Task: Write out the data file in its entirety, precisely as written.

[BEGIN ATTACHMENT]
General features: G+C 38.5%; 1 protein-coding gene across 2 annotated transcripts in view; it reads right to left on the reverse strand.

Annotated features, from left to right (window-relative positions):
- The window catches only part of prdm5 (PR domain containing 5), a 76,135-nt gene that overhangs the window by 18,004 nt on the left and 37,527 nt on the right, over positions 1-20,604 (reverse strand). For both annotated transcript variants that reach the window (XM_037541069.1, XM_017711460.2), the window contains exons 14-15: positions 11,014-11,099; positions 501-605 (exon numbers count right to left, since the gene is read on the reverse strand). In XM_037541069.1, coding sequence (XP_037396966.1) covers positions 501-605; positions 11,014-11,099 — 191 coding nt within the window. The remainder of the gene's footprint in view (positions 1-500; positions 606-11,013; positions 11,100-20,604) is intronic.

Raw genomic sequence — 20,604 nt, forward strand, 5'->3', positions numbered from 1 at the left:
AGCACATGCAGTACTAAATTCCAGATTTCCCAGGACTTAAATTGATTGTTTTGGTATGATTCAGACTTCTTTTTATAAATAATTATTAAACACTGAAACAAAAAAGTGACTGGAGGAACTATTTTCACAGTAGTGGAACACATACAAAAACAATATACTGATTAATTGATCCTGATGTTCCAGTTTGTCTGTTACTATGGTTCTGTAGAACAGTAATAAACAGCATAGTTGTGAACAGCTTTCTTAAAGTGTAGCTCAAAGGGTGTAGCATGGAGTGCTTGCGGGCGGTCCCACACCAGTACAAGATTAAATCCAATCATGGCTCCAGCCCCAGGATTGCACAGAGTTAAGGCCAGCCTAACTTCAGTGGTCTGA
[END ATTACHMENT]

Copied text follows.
General features: G+C 38.5%; 1 protein-coding gene across 2 annotated transcripts in view; it reads right to left on the reverse strand.

Annotated features, from left to right (window-relative positions):
- The window catches only part of prdm5 (PR domain containing 5), a 76,135-nt gene that overhangs the window by 18,004 nt on the left and 37,527 nt on the right, over positions 1-20,604 (reverse strand). For both annotated transcript variants that reach the window (XM_037541069.1, XM_017711460.2), the window contains exons 14-15: positions 11,014-11,099; positions 501-605 (exon numbers count right to left, since the gene is read on the reverse strand). In XM_037541069.1, coding sequence (XP_037396966.1) covers positions 501-605; positions 11,014-11,099 — 191 coding nt within the window. The remainder of the gene's footprint in view (positions 1-500; positions 606-11,013; positions 11,100-20,604) is intronic.

Raw genomic sequence — 20,604 nt, forward strand, 5'->3', positions numbered from 1 at the left:
AGCACATGCAGTACTAAATTCCAGATTTCCCAGGACTTAAATTGATTGTTTTGGTATGATTCAGACTTCTTTTTATAAATAATTATTAAACACTGAAACAAAAAAGTGACTGGAGGAACTATTTTCACAGTAGTGGAACACATACAAAAACAATATACTGATTAATTGATCCTGATGTTCCAGTTTGTCTGTTACTATGGTTCTGTAGAACAGTAATAAACAGCATAGTTGTGAACAGCTTTCTTAAAGTGTAGCTCAAAGGGTGTAGCATGGAGTGCTTGCGGGCGGTCCCACACCAGTACAAGATTAAATCCAATCATGGCTCCAGCCCCAGGATTGCACAGAGTTAAGGCCAGCCTAACTTCAGTGGTCTGA